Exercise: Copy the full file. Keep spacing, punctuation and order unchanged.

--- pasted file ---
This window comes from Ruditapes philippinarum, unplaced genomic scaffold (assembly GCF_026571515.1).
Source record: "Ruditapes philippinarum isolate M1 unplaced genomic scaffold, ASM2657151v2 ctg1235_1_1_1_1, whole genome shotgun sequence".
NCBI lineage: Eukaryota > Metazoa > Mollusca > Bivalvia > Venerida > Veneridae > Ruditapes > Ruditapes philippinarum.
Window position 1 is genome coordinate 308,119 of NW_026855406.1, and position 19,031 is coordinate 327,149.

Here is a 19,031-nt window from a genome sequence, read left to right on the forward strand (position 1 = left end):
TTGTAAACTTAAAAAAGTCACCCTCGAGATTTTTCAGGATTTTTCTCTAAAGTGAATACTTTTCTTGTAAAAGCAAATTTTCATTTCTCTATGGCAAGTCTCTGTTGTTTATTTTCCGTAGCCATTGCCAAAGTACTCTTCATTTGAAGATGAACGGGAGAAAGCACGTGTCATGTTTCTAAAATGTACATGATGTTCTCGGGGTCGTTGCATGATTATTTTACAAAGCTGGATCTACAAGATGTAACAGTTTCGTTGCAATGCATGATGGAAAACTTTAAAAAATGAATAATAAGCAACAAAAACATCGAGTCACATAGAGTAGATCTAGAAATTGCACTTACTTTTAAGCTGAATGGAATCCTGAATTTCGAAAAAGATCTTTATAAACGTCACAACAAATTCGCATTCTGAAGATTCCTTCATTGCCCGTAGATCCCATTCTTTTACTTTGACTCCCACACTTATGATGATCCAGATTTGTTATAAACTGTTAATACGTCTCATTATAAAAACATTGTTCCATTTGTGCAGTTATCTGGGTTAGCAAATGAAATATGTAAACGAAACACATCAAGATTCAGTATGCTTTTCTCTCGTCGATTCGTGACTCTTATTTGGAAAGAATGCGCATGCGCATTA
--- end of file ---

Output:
This window comes from Ruditapes philippinarum, unplaced genomic scaffold (assembly GCF_026571515.1).
Source record: "Ruditapes philippinarum isolate M1 unplaced genomic scaffold, ASM2657151v2 ctg1235_1_1_1_1, whole genome shotgun sequence".
NCBI lineage: Eukaryota > Metazoa > Mollusca > Bivalvia > Venerida > Veneridae > Ruditapes > Ruditapes philippinarum.
Window position 1 is genome coordinate 308,119 of NW_026855406.1, and position 19,031 is coordinate 327,149.

Here is a 19,031-nt window from a genome sequence, read left to right on the forward strand (position 1 = left end):
TTGTAAACTTAAAAAAGTCACCCTCGAGATTTTTCAGGATTTTTCTCTAAAGTGAATACTTTTCTTGTAAAAGCAAATTTTCATTTCTCTATGGCAAGTCTCTGTTGTTTATTTTCCGTAGCCATTGCCAAAGTACTCTTCATTTGAAGATGAACGGGAGAAAGCACGTGTCATGTTTCTAAAATGTACATGATGTTCTCGGGGTCGTTGCATGATTATTTTACAAAGCTGGATCTACAAGATGTAACAGTTTCGTTGCAATGCATGATGGAAAACTTTAAAAAATGAATAATAAGCAACAAAAACATCGAGTCACATAGAGTAGATCTAGAAATTGCACTTACTTTTAAGCTGAATGGAATCCTGAATTTCGAAAAAGATCTTTATAAACGTCACAACAAATTCGCATTCTGAAGATTCCTTCATTGCCCGTAGATCCCATTCTTTTACTTTGACTCCCACACTTATGATGATCCAGATTTGTTATAAACTGTTAATACGTCTCATTATAAAAACATTGTTCCATTTGTGCAGTTATCTGGGTTAGCAAATGAAATATGTAAACGAAACACATCAAGATTCAGTATGCTTTTCTCTCGTCGATTCGTGACTCTTATTTGGAAAGAATGCGCATGCGCATTA